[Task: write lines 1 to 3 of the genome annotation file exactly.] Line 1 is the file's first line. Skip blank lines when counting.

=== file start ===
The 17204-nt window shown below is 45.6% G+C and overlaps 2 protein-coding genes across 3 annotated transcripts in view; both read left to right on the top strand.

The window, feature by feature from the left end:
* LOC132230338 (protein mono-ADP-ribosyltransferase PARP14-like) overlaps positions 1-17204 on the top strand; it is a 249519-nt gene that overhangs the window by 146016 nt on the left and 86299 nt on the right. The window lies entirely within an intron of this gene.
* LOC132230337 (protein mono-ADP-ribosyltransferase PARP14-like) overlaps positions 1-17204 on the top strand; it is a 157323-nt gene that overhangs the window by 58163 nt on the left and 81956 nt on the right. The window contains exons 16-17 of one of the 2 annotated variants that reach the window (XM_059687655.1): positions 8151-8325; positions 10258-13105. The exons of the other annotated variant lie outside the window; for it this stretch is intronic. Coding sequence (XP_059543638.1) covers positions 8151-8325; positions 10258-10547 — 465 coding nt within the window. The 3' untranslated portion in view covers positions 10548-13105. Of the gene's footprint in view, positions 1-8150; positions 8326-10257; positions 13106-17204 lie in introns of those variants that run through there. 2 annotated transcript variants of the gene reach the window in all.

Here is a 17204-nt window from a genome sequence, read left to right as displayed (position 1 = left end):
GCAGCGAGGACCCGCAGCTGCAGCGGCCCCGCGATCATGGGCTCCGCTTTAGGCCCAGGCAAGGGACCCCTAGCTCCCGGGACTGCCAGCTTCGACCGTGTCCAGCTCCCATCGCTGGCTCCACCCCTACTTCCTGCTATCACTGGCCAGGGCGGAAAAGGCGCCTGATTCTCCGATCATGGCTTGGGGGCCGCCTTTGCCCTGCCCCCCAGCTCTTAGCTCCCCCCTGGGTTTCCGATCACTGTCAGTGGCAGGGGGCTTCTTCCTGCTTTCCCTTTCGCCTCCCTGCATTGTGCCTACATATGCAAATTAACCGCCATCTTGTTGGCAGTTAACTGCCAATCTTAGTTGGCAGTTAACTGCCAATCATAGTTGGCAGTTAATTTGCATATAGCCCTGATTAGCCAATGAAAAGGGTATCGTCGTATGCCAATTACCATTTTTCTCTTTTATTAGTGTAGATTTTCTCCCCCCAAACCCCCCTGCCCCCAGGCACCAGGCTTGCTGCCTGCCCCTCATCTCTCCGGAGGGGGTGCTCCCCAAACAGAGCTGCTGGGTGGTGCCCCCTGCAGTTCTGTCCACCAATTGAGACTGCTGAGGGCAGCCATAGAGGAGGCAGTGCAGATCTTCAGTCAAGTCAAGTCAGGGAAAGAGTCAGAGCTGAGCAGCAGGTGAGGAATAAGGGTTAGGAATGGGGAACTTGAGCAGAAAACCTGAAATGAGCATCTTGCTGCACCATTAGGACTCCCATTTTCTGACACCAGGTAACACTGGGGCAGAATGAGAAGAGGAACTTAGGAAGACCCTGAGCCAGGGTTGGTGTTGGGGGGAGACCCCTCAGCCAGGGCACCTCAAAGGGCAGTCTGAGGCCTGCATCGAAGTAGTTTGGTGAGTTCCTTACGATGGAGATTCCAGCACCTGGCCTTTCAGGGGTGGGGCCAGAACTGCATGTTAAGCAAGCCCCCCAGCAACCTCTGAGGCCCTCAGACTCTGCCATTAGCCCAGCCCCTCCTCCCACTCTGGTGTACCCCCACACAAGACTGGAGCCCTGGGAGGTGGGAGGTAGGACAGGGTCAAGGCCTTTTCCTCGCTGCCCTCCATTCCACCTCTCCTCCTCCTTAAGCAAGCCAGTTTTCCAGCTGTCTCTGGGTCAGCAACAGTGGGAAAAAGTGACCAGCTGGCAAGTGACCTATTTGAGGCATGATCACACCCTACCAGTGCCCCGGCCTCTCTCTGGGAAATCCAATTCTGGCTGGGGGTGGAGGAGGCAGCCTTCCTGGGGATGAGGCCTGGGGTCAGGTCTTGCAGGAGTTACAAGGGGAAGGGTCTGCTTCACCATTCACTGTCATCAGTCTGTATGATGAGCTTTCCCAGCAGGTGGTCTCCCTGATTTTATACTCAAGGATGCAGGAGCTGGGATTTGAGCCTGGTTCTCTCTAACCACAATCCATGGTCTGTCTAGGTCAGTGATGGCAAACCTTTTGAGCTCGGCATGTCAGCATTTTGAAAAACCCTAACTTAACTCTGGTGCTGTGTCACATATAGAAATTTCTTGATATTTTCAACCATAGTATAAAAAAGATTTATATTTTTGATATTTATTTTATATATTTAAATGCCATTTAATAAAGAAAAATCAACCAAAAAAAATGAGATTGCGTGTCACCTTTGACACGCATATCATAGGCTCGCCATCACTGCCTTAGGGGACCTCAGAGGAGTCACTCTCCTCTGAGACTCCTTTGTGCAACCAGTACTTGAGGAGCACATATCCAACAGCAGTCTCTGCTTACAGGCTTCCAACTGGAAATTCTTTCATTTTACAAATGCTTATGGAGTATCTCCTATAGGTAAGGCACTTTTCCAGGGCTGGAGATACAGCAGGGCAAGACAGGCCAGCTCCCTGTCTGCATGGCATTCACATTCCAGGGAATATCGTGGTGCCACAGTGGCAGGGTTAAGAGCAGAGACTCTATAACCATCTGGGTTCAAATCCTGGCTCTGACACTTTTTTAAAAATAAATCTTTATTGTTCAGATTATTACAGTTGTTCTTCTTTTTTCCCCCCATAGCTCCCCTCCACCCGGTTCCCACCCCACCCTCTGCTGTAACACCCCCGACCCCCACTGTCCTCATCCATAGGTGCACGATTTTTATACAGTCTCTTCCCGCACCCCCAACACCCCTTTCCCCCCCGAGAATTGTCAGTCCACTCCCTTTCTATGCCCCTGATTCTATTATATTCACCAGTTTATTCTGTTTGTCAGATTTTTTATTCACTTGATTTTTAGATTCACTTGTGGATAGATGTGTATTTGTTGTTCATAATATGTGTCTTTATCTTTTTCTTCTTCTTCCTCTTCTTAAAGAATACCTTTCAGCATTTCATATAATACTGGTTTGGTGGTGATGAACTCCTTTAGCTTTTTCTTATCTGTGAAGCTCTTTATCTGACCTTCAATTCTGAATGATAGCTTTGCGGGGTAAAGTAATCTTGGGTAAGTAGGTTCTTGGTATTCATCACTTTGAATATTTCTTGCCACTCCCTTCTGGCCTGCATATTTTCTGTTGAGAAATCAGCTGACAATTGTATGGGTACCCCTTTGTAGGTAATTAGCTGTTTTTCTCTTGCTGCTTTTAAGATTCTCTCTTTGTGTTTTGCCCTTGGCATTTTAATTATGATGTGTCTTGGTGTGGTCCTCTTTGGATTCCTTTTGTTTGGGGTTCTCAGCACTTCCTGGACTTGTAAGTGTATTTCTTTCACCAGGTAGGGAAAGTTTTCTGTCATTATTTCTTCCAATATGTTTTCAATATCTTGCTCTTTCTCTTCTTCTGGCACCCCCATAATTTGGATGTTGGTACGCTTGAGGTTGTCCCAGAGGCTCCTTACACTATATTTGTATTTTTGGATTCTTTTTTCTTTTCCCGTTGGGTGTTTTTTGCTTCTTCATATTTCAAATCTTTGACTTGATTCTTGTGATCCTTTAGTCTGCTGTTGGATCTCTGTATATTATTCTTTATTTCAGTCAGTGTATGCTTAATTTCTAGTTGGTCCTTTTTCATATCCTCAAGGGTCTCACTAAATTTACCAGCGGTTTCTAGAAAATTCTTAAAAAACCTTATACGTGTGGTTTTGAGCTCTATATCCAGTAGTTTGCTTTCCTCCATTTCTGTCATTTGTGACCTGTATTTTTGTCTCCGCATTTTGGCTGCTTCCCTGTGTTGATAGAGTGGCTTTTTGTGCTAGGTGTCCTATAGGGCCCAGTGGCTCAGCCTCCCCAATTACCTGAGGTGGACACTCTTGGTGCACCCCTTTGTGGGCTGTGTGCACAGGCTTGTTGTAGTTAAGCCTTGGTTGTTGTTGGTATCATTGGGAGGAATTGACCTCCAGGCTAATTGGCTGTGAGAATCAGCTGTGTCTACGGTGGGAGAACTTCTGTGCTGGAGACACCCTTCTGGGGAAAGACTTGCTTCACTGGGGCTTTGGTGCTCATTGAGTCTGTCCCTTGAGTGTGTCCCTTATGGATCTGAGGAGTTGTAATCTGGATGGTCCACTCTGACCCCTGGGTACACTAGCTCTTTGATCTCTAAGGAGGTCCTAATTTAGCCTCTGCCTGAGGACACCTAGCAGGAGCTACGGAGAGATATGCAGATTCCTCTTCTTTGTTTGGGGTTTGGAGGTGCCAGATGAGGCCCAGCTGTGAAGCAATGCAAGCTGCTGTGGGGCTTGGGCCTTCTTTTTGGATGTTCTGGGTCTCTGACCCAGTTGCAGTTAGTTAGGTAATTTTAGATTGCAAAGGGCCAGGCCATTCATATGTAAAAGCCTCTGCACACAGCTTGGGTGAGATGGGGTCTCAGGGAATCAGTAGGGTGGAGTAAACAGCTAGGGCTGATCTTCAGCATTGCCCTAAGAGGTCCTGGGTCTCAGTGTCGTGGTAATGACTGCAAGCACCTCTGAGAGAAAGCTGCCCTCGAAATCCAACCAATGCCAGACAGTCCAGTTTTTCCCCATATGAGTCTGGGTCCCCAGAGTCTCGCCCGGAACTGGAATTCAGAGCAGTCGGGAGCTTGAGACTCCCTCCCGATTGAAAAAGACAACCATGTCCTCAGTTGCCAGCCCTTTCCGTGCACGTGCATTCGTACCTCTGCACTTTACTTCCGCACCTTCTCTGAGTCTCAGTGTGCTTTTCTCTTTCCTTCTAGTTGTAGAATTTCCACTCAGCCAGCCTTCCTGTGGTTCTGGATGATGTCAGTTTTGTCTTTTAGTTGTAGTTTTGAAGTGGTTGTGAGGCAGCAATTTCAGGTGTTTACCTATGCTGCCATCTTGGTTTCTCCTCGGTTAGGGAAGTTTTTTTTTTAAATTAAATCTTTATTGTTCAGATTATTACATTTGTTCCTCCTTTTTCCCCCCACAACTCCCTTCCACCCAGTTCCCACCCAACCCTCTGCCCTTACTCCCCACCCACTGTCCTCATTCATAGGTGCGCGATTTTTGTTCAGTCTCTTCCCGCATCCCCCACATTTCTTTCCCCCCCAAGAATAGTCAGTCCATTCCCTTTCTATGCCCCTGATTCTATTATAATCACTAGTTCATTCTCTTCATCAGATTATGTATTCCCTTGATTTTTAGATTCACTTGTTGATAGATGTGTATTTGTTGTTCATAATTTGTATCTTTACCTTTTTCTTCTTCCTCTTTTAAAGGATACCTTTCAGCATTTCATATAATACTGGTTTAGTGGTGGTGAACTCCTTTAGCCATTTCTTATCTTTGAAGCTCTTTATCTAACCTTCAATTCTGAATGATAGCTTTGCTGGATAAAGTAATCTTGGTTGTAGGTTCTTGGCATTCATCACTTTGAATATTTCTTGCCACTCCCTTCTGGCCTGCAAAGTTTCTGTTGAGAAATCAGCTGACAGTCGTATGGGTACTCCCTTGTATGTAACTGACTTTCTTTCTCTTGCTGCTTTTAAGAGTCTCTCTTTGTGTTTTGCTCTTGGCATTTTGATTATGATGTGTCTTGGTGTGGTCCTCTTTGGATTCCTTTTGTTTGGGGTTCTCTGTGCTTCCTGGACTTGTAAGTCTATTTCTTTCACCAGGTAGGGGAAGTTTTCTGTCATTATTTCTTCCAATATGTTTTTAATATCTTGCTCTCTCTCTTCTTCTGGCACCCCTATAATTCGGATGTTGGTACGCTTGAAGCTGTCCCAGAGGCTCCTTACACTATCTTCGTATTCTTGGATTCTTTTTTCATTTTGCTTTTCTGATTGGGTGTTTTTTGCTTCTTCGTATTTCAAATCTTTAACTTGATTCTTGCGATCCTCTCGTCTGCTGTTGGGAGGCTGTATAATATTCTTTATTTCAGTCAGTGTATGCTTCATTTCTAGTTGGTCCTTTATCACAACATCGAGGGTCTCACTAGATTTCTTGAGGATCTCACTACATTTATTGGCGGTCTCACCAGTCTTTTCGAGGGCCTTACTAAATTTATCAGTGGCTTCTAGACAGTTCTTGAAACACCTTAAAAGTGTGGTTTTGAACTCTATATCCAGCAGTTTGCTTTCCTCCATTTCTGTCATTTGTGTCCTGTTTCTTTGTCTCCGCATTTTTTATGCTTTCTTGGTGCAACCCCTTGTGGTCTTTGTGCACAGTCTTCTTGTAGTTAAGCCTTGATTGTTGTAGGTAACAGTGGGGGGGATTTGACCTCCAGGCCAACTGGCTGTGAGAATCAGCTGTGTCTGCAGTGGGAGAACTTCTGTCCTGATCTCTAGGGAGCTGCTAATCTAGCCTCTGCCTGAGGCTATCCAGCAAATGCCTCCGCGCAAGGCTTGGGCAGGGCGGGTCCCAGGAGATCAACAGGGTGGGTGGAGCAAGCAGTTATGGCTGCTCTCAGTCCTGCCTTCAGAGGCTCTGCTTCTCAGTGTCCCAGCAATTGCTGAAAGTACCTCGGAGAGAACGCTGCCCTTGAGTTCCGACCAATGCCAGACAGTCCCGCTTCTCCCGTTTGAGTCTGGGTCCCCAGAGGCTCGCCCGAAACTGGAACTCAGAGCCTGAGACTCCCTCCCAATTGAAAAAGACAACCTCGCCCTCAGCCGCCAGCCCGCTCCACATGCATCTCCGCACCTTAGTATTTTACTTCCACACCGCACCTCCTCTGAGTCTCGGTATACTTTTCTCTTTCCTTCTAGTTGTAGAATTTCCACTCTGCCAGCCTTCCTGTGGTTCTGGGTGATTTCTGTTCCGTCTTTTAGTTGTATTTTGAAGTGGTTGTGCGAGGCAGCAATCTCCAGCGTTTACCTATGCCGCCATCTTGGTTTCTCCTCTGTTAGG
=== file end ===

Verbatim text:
The 17204-nt window shown below is 45.6% G+C and overlaps 2 protein-coding genes across 3 annotated transcripts in view; both read left to right on the top strand.

The window, feature by feature from the left end:
* LOC132230338 (protein mono-ADP-ribosyltransferase PARP14-like) overlaps positions 1-17204 on the top strand; it is a 249519-nt gene that overhangs the window by 146016 nt on the left and 86299 nt on the right. The window lies entirely within an intron of this gene.